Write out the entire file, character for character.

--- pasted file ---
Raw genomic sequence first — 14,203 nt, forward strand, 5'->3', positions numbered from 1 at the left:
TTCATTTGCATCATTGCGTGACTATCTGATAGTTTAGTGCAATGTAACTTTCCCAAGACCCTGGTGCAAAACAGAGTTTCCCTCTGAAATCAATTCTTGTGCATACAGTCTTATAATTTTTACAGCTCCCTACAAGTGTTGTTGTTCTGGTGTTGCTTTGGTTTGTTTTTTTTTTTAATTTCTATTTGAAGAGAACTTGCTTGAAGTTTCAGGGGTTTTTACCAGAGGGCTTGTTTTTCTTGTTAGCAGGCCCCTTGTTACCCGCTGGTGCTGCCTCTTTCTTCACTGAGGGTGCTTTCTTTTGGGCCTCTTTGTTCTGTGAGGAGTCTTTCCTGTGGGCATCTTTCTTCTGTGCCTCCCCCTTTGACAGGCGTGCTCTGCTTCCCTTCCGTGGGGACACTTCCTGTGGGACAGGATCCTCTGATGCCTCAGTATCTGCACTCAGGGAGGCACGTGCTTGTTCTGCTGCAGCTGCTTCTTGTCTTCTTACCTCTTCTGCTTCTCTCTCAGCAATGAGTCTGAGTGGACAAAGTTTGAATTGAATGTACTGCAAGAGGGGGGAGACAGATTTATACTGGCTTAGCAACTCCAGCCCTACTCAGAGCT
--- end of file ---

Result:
Raw genomic sequence first — 14,203 nt, forward strand, 5'->3', positions numbered from 1 at the left:
TTCATTTGCATCATTGCGTGACTATCTGATAGTTTAGTGCAATGTAACTTTCCCAAGACCCTGGTGCAAAACAGAGTTTCCCTCTGAAATCAATTCTTGTGCATACAGTCTTATAATTTTTACAGCTCCCTACAAGTGTTGTTGTTCTGGTGTTGCTTTGGTTTGTTTTTTTTTTTAATTTCTATTTGAAGAGAACTTGCTTGAAGTTTCAGGGGTTTTTACCAGAGGGCTTGTTTTTCTTGTTAGCAGGCCCCTTGTTACCCGCTGGTGCTGCCTCTTTCTTCACTGAGGGTGCTTTCTTTTGGGCCTCTTTGTTCTGTGAGGAGTCTTTCCTGTGGGCATCTTTCTTCTGTGCCTCCCCCTTTGACAGGCGTGCTCTGCTTCCCTTCCGTGGGGACACTTCCTGTGGGACAGGATCCTCTGATGCCTCAGTATCTGCACTCAGGGAGGCACGTGCTTGTTCTGCTGCAGCTGCTTCTTGTCTTCTTACCTCTTCTGCTTCTCTCTCAGCAATGAGTCTGAGTGGACAAAGTTTGAATTGAATGTACTGCAAGAGGGGGGAGACAGATTTATACTGGCTTAGCAACTCCAGCCCTACTCAGAGCT